Trauma clearing proceeds on the basis of Dr Hering’s Law of Cure: disease leaves the body in reverse order to which it entered. This means that as we excavate the layers of our family’s trauma, the older and less obvious traumas are harder to recognise and resolve. Among these are traumas related to what I call ‘disconnected ancestors’.

What are disconnected ancestors?

Disconnected ancestors are members of previous generations that emotionally separated from the main trunk of the family and were never reintegrated during their lifetimes.

This is different from ‘broken branches’—whole chunks of the family that separated and formed their own mini-trunk. Broken branches can have their own disconnected ancestors.

Disconnected ancestors were either ejected from the family because of something shameful that happened or they chose to distance themselves for their own reasons.

Two of my grandparents were disconnected. One walked out of the family due to a failed marriage. The second was ejected after having an affair that ended a marriage. Another possible reason might be a relative put into an asylum. Other reasons no doubt exist.

Equally, people sometimes choose to cut themselves off from their families.

My own experience is that deep shame can make people feel like they don’t deserve to belong. People sometimes respond through self-quarantine, putting themselves into lifelong exile in the belief that it’s the best for the family.

Identifying disconnection

From the description above you may have immediately identified any issues with disconnection in your family.

Or perhaps there are parts of your family narrative that are hazy. Disconnected ancestors tend to have a curiously self-erasing quality. They’re right there in plain sight on the family tree, yet the realisation of their emotional remoteness somehow escapes us.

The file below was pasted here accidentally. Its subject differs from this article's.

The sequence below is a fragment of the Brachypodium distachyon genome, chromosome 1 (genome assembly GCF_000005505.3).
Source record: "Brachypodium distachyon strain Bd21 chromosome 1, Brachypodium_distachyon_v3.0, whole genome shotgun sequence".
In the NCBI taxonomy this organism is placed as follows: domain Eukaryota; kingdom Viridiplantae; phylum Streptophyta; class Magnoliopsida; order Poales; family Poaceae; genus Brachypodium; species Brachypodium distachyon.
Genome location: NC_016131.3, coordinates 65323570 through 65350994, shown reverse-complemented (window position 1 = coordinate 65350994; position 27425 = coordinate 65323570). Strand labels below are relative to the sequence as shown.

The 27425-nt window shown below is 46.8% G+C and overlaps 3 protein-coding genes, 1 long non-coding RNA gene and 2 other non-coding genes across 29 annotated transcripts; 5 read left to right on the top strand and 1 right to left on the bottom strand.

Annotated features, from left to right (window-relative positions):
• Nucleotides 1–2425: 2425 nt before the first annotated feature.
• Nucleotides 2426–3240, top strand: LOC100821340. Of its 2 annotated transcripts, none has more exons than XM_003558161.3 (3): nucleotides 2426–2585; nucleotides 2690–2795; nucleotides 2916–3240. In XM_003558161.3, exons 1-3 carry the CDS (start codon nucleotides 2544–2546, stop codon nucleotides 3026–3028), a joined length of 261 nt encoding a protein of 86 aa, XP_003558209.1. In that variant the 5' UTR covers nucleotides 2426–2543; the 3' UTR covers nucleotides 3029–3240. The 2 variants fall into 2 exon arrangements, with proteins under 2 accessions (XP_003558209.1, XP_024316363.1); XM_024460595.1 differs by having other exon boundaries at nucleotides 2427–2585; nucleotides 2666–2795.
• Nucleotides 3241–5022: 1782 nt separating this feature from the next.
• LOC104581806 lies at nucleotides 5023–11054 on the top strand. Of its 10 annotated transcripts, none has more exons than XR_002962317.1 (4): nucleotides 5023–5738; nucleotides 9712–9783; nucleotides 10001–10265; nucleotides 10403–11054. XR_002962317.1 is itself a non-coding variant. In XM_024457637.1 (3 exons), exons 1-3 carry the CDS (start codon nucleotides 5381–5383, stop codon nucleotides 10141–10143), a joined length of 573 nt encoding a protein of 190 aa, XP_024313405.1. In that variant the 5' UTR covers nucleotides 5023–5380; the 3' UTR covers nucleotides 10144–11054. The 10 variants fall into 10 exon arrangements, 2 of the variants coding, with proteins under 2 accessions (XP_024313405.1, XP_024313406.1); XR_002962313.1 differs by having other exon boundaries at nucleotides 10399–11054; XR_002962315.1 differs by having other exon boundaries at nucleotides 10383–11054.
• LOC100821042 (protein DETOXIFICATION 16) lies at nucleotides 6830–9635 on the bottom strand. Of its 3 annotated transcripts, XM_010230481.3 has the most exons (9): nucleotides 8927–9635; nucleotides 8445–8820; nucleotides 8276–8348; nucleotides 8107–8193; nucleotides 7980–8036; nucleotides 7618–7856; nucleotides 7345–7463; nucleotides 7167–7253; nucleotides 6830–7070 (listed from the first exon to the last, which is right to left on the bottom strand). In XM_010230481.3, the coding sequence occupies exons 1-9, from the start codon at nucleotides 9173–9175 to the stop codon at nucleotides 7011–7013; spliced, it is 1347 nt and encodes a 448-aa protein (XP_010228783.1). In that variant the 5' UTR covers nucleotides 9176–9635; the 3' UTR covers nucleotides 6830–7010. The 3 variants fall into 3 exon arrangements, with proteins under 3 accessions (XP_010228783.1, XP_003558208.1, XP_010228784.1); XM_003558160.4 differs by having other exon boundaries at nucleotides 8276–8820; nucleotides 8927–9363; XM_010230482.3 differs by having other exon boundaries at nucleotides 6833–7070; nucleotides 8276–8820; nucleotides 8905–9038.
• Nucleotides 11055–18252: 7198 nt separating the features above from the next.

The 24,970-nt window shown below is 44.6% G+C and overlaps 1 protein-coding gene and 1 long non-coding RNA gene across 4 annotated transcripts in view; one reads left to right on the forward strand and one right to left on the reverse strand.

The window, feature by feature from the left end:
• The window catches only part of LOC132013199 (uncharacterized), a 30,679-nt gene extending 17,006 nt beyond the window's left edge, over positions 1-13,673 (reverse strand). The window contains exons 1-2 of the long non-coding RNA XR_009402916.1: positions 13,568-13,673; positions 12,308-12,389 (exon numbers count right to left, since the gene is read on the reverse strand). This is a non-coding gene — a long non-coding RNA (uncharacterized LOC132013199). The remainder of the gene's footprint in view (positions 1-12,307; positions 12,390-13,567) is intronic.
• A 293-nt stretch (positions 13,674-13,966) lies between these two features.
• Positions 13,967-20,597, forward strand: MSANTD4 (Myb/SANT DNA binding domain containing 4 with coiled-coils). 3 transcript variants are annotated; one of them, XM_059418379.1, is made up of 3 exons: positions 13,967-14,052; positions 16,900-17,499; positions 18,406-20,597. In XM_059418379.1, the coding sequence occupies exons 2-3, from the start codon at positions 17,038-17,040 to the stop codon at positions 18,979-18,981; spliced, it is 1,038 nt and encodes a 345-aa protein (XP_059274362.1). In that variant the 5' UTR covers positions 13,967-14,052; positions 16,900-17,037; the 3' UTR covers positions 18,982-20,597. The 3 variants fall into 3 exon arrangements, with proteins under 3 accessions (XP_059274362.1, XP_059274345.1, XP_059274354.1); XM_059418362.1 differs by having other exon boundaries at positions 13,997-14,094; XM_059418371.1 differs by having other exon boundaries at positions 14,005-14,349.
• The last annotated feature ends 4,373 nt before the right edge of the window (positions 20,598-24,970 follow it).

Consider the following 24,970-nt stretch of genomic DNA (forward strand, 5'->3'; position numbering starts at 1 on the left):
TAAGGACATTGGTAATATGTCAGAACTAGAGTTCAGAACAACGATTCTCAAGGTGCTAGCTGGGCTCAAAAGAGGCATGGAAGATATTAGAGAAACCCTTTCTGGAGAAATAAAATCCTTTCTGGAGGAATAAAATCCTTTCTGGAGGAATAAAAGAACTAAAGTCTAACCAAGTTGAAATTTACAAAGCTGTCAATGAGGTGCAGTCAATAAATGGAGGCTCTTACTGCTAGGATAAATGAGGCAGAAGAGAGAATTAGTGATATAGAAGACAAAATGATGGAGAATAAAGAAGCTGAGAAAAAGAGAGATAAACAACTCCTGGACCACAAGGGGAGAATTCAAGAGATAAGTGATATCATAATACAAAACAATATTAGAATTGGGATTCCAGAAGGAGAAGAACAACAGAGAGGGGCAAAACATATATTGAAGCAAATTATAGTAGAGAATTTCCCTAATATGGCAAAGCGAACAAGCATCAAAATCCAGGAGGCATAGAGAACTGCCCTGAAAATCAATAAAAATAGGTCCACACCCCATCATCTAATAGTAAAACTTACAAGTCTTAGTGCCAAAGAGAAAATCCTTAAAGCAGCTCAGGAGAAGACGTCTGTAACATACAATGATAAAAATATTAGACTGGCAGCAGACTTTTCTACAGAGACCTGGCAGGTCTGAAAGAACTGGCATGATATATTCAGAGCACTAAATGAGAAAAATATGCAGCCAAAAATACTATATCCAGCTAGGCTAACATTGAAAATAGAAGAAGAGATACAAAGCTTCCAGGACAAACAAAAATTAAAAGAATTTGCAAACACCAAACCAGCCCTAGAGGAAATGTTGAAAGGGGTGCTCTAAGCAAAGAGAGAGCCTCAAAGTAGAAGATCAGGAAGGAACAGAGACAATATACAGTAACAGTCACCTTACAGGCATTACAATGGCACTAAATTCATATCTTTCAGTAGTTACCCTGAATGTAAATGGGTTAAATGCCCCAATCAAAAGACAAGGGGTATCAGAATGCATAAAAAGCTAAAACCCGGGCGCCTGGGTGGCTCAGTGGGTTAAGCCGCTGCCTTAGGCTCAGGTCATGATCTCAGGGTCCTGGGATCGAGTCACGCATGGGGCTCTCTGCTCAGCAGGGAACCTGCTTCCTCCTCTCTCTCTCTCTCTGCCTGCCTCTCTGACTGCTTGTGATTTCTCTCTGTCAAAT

Suzannah Lessard alludes to this phenomenon in her superb memoir of family trauma, The Architect of Desire, when she describes an event as “somehow not a part of history” and “as if there was darkness right there in the light.”

Here are three tools for identifying disconnected ancestors:

  1. The Family Stability Index—a ‘quick and dirty’ 0-4 score quiz that identifies issues two generations back in your family, your grandparents.
  2. A SIPOC diagram—derived from a process improvement tool, this five-column table helps you trace current behavioural issues back to their point of origin.
  3. A 360° evaluation—based on a popular business feedback method, this encourages you to look at past events in your family from every perspective to identify trauma.

Once you’ve identified a disconnected ancestor, the real work begins.

Reintegrating disconnected ancestors

As always with trauma clearing work, the key element is feeling your family’s past. This is not an intellectual exercise. It’s a very somatic, visceral, gut-wrenching experience.

Here are four tips for reintegrating the waifs and strays of your family tree:

  1. Consider visiting a geographic location where “shit happened.” It could be a town, a house, a church, a gravestone, an institution, an archive. The closer you can get to it, the more likely that the trapped energy of the trauma will ‘pop.’
  2. Use any memorabilia—photographs, letters, diaries, medals, jewellery—that relate to that person. Recreate the scene as much as possible.
  3. Sit with the feelings. Sit doesn’t mean physically sitting, it means creating a quiet and contemplative space where you consciously connect to the buried feelings so they can emerge into the light. Breathe and lean into the feelings without judgment.
  4. Consciously include the disconnected ancestor into the energetic fabric of your family. It doesn’t matter who did what to whom and when.

If the gods of trauma smile upon you—in other words, if you’re ready to clear the trauma—then you may feel a sense of psychic rupture as the feelings release. Be kind to yourself. Rest and stay hydrated—and off social media—while you integrate.

Once we successfully reintegrate a disconnected ancestor, you will feel a sense of peace around them. Well done.

Photo by Denny Müller on Unsplash

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